Monday, January 30, 2012

Horde is calling you

Yes, it's late... and I should either sleep or try to work for a final hour before collapsing onto a pillow. But instead I feel like writing a few lines. And calling strangers in the US...

I don't know the people I call there. But it is fun, I train my english, and on top they are usually happy about my call.

What we talk about? I explain them what a provider is. And why I'm actually unable to help them. Which maybe helpful information in its own right.

Of course these people called the Horde LLC before. The Horde webmail is running on so many servers around the world that we get a constant stream of requests for help from users that mistake Horde for their service provider. Usually we get a handful of e-mails every day asking whether we could reset the password, restart the server, or in general just "HELP!!!". Once in a week the line

I can't log in. My username is ABC, my password is XYZ.
reminds us how easy phishing is.

E-Mails are simple: sending out a friendly response with a link to one of our most successful wiki pages is an easy thing to do.

Phone calls are a different matter though. The phone number for calling us in the US has been set up by MojoLingo based on Adhearsion a while back. And of course we get a certain number of "I can't get my mail!" calls as well. We usually didn't answer these until MojoLingo helped us with setting up Voip access so that calls into the US generate negligible costs.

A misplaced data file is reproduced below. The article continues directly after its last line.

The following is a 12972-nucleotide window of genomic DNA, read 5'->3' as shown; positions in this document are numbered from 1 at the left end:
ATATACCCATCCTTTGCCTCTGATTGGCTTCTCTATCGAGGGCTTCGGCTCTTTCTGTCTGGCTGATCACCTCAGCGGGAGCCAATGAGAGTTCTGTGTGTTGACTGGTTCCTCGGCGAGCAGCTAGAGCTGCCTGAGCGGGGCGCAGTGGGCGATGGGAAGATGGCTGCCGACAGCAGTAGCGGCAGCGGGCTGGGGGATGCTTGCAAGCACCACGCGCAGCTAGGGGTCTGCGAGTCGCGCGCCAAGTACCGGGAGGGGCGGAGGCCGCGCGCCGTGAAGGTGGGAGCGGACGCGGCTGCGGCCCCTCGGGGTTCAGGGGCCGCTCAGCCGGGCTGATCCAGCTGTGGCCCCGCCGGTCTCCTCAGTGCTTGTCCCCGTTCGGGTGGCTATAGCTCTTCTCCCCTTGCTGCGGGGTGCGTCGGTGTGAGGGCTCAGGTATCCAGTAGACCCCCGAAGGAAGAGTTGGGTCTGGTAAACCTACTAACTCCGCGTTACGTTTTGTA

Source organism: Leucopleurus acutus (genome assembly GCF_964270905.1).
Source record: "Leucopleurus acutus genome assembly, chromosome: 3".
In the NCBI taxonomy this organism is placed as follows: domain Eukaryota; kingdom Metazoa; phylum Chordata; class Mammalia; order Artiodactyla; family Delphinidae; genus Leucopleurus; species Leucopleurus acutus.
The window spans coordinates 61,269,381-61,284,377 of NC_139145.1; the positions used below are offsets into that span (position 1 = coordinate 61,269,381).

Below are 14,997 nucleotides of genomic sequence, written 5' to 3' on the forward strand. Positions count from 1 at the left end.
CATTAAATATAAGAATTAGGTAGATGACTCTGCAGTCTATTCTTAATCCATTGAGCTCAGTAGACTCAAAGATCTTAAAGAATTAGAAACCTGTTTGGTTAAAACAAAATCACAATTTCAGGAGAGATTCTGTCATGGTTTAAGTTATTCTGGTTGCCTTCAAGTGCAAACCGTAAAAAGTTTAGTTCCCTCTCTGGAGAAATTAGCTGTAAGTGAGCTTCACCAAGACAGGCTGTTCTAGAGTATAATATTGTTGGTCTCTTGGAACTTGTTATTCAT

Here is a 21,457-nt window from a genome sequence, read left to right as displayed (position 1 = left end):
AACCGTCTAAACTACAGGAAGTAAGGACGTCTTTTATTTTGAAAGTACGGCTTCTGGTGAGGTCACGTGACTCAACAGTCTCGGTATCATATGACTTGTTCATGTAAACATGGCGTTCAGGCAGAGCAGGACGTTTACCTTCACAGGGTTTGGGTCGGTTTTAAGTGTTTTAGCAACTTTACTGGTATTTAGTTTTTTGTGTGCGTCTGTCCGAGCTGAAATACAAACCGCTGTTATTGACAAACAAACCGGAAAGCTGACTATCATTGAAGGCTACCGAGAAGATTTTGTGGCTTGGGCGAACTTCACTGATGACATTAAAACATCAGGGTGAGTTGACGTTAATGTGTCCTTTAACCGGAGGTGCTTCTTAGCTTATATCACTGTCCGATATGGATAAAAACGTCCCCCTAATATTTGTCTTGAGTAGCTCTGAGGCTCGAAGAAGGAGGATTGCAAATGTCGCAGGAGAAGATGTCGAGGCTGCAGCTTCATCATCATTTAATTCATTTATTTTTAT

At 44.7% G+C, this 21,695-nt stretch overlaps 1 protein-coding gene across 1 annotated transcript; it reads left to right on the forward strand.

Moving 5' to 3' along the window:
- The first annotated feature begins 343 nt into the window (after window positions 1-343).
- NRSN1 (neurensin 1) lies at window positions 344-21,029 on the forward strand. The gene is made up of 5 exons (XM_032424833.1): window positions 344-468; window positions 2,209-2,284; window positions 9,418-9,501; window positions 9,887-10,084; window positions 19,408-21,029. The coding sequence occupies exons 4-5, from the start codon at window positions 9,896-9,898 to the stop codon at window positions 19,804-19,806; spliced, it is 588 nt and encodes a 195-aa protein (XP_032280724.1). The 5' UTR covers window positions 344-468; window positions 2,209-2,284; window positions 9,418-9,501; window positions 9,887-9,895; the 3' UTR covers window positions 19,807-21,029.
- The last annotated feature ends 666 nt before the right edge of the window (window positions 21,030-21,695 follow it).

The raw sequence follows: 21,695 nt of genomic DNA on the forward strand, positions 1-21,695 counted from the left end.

So I can sit here, run SipDroid on my little droid and call into US when I need a break or have a minute to spare. A few more pleas for help that do not get lost unanswered.

In case you ever get called by a stranger with a weird German accent after your Horde webmail broke you probably didn't read this blog post.


  1. And what you do, hack in those mail servers, with only developer known backdoor, and reset poor users password? :)

  2. Nope. Unfortunately Horde is too secure for that... ;)